For centuries, historians and archaeologists have puzzled over the many mysteries of Stonehenge, the prehistoric monument that Neolithic builders toiled over for an estimated 1,500 years. While many modern scholars now agree that it served as a sacred burial ground, they have yet to explain how a civilization without modern technology—or even the wheel—produced the mighty circle of upright megalithic stones. Stonehenge’s outer ring consists of sarsen sandstone slabs that hail from local quarries, but its inner ring is made up of smaller rocks called bluestones that scientists have traced to the Preseli Hills in Wales, some 200 miles from where Stonehenge sits on England’s Salisbury Plain. How did the workers who broke ground on Stonehenge as early as 5,000 years ago transport these 4-ton boulders over such a great distance?
In November 2010, the engineer and former BBC presenter Garry Lavin unveiled a new hypothesis, suggesting that the builders used basket-like wicker cages to transport Stonehenge’s massive bluestones. To demonstrate his concept, he created a prototypical cradle made from willow and alder saplings. Lavin believes that groups of four or five men used similar contraptions to roll the stones over long distances, perhaps with the help of oxen. When they reached rivers, the giant baskets became flotation devices that the movers could guide downstream.
Lavin’s theory is supported by archaeological evidence that people were already weaving baskets and other structures back when Stonehenge was created. So far, though, he’s only managed to test his prototype on a 1-ton slab—a fraction of the bluestones’ size. Further experiments with supersized baskets and 5-ton rocks may show how much water the basket hypothesis really holds.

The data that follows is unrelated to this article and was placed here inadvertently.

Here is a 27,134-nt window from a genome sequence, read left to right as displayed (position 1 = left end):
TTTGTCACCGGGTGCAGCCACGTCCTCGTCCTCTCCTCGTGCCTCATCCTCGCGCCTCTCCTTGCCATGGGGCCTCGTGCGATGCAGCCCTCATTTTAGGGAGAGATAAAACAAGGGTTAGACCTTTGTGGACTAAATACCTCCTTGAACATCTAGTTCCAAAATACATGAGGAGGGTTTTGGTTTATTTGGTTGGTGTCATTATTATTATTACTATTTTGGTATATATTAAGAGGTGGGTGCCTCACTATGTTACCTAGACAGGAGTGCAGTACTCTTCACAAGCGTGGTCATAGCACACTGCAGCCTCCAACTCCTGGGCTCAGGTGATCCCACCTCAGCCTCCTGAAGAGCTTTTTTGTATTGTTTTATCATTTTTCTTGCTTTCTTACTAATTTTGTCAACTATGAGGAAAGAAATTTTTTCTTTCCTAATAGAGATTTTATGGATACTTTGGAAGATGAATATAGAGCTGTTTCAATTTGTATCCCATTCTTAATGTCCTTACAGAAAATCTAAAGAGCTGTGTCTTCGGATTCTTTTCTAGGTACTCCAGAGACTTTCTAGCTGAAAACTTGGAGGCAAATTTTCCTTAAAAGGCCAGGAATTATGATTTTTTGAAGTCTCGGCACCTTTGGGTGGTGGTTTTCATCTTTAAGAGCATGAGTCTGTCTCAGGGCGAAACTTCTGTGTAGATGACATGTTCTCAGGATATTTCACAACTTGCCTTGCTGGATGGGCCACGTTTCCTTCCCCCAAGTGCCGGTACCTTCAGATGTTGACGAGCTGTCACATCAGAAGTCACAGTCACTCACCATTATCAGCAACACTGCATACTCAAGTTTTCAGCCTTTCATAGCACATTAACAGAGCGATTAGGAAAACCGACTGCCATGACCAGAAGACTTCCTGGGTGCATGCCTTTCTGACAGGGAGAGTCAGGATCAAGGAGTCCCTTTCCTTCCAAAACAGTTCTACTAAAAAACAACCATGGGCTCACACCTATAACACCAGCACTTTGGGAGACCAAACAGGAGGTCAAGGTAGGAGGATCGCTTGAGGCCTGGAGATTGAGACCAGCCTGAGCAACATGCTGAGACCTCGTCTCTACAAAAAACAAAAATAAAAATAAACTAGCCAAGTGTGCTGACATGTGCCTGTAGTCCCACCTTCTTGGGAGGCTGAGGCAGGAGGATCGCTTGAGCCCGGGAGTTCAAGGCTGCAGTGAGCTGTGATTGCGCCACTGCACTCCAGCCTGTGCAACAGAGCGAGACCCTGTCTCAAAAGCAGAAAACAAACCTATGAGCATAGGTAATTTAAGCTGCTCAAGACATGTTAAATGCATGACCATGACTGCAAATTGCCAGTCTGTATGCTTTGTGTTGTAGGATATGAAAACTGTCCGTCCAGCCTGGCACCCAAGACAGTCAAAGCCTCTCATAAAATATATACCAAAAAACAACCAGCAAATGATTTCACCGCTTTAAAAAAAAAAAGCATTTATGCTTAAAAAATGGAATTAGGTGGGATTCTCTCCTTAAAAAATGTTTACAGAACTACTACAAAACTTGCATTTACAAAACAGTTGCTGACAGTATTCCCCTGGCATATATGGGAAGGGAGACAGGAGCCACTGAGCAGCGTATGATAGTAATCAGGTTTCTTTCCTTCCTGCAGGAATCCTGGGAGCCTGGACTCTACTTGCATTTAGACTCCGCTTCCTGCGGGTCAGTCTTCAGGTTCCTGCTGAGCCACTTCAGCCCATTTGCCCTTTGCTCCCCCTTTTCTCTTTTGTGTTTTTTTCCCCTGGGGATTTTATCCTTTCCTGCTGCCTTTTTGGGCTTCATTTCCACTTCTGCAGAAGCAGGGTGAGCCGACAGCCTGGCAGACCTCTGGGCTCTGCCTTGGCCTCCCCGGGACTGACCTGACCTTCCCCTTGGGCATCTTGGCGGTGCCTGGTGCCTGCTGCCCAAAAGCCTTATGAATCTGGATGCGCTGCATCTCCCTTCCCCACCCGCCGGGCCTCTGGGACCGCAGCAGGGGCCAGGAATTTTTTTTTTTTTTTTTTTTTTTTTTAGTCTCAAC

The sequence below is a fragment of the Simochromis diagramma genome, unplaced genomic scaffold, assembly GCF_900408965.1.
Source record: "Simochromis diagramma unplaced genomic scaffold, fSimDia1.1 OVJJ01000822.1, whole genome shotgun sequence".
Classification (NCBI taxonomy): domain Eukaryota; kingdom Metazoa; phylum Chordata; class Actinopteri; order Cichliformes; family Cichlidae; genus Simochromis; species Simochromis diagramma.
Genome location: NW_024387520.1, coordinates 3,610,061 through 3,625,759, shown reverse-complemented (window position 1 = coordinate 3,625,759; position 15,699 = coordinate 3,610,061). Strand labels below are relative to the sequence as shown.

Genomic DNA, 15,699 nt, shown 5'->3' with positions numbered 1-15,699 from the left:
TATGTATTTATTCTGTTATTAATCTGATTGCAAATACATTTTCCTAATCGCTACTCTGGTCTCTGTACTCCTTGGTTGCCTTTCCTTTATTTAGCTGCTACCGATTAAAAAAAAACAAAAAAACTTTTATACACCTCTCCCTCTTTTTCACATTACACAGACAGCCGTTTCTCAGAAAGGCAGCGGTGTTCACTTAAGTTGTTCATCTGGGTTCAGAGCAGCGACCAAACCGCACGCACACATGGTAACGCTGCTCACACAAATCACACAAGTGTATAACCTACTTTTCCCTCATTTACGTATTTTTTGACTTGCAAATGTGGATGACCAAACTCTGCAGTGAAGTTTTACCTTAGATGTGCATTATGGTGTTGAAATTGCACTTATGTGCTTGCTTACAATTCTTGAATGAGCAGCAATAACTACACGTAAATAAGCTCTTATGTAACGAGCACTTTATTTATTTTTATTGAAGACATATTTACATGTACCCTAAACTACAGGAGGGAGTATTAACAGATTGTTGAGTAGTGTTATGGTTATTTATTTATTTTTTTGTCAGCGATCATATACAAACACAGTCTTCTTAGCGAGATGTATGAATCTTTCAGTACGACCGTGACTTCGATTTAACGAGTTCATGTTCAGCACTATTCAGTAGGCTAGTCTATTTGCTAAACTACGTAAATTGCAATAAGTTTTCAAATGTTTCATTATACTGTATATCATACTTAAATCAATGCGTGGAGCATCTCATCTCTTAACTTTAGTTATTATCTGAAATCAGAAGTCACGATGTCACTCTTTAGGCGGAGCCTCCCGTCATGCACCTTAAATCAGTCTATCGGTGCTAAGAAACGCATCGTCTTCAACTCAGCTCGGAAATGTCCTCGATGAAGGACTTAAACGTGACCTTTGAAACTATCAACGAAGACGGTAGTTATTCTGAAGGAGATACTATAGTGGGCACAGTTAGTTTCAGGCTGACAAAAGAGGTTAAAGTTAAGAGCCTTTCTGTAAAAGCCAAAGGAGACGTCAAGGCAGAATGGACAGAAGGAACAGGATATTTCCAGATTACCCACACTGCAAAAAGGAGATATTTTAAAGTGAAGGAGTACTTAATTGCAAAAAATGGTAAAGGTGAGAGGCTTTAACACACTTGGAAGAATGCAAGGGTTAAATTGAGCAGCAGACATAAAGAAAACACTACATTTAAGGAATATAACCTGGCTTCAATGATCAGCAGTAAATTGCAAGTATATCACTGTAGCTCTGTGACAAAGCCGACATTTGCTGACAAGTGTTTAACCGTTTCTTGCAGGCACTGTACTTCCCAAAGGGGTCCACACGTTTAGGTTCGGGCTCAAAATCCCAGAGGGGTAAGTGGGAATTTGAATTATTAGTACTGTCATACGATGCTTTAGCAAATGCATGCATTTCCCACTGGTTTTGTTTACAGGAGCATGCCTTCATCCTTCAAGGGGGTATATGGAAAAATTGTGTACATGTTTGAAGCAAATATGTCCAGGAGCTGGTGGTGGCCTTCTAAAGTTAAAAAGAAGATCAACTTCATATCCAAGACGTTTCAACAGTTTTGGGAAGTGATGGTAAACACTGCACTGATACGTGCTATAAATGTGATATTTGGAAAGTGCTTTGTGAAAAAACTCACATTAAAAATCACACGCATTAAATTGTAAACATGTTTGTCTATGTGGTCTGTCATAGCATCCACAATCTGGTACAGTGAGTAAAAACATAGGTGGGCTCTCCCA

Shortly before Lavin’s basket theory made headlines, researchers from the University of Exeter proposed their own innovative solution to the mystery of Stonehenge. After studying puzzling stone balls found near ancient stone circles in Scotland that resemble Stonehenge, they concluded that Neolithic workers may have used wooden or stone balls and long grooved planks to slide the heavy slabs all the way from Wales. With a team of oxen, the researchers estimate, Stonehenge’s creators could have transported the massive rocks some 10 miles a day, taking roughly two weeks to make the trek from the Preseli Hills quarry to the construction site in England.
The researchers tested their theory by enlisting student volunteers and constructing a model out of wooden balls, planks and concrete slabs. While they have yet to reproduce the experiment with more authentic materials and oxen, initial attempts suggest that their hypothesis is entirely feasible—and that Leonardo da Vinci may not have been the inventor of ball bearings after all.
Stone Age Technology
In 2003, Wally Wallington, a retired construction worker from Michigan who built a Stonehenge replica in his yard, demonstrated a low-tech way to move large objects by placing walnut-sized rocks underneath them and spinning them. According to his estimates, one man could transport a 1-ton concrete block 300 feet per hour with this technique, and a team of movers could convey much bigger objects at faster rates. Wallington has single-handedly moved an entire barn and many other hefty structures using his simple method.
Wallington also explored how Stonehenge’s builders might have raised the enormous stones, using weights and leverage to slowly rock heavy pillars into standing positions. His approach resembles that of Edward Leedskalnin, the Latvian-born eccentric who built the extraordinary monument known as Coral Castle in Florida between 1923 and 1951. Constructed by one man without the help of modern technology, Leedskalnin’s masterpiece consists of numerous megalithic stones that weigh up to 30 tons each.